JPMorgan Chase & Co. has agreed to underwrite a 4-billion-euro investment to help set up a top-tier super soccer league, according to Bloomberg.
- The investment bank will bankroll an initial 3.5-billion-euro investment which will total 4 billion euros or $4.8 billion after additional payments and expenses.
- The financing has been set at an interest rate of between 2% and 3%, and set over a 23-year time frame.
- The investment may be offered to investors at a later date, but has already drawn criticism from fans, domestic leagues, and politicians.
- Several teams have signed up so far to play each other midweek — six teams from England, three from Italy, and three from Spain. It will have 15 permanent teams, and another five would qualify to take part every year.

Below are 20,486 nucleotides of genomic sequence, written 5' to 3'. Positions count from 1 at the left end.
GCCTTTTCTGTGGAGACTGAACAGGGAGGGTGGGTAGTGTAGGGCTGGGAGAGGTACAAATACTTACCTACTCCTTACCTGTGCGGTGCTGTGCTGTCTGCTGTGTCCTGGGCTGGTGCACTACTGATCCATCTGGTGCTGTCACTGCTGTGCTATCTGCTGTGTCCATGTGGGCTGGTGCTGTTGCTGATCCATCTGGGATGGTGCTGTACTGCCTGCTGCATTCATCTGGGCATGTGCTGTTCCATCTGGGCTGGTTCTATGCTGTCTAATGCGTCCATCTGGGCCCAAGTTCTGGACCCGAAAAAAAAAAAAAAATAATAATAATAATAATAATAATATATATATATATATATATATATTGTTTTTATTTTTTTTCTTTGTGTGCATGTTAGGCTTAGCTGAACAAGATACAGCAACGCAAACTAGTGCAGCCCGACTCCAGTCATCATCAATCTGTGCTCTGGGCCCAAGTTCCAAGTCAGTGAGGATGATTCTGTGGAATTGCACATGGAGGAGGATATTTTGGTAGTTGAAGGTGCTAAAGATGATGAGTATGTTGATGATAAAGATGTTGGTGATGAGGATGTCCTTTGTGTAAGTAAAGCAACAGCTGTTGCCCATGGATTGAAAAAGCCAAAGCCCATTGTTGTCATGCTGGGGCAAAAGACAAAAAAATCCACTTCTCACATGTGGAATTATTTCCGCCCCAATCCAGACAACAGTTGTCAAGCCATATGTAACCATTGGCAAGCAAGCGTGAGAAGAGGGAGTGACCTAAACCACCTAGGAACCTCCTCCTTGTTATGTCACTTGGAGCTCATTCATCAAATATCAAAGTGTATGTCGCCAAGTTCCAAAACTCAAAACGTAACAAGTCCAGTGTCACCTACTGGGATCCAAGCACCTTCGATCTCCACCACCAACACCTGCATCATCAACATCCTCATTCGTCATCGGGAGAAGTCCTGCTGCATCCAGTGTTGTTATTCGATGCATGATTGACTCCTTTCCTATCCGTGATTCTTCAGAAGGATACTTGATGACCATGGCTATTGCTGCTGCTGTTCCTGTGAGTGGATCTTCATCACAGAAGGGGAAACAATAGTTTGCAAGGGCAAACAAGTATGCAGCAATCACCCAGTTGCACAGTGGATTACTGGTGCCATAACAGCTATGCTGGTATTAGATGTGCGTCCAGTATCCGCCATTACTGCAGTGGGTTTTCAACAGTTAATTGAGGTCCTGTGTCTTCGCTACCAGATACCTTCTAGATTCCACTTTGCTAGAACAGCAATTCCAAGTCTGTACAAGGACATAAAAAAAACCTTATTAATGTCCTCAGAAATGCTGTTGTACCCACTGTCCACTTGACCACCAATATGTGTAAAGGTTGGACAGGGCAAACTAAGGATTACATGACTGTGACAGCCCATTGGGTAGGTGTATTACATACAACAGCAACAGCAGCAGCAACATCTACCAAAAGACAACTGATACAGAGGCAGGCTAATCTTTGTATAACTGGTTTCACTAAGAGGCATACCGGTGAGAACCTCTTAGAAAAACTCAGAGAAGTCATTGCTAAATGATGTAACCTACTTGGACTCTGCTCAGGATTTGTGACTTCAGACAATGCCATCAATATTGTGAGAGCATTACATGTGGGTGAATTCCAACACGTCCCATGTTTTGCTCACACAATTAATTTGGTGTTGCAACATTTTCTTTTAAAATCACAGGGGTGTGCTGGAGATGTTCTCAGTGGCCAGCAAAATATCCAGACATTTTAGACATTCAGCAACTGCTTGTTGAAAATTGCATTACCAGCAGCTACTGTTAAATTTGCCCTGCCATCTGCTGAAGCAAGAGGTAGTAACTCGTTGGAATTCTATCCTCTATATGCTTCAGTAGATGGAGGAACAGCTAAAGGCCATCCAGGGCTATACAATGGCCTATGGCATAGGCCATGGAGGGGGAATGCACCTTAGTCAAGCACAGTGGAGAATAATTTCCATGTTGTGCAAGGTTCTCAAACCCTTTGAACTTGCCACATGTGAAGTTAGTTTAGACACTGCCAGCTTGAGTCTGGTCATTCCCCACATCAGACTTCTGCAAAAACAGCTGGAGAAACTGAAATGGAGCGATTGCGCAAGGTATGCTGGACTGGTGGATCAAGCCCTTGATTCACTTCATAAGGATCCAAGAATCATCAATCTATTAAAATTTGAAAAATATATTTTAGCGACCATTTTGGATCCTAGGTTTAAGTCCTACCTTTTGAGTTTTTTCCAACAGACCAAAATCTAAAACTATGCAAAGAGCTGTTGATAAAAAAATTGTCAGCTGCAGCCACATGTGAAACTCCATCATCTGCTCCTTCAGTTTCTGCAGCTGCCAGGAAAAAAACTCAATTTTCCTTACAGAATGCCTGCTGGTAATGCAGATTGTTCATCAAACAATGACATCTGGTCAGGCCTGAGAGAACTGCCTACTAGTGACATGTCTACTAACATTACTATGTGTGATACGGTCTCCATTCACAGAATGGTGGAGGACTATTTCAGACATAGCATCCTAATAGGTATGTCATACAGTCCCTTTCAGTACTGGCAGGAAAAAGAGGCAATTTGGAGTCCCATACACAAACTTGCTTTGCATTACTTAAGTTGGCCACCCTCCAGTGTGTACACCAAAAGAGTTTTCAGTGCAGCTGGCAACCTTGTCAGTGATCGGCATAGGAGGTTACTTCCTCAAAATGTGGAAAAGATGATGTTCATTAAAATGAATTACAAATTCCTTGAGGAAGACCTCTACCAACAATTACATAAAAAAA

- The shift would free clubs from games with smaller teams that bring in lower income. This would break with the principle that anyone can qualify or fail to qualify for soccer competitions.
- Leagues from England, Spain, and Italy, as well as the Union of European Football Associations (UEFA) and Fédération Internationale de Football Association have threatened clubs who join the Super League of legal action and ejection.
- UEFA also threatened to ban Super League team players from national teams that take part in Euro and World Cup competitions.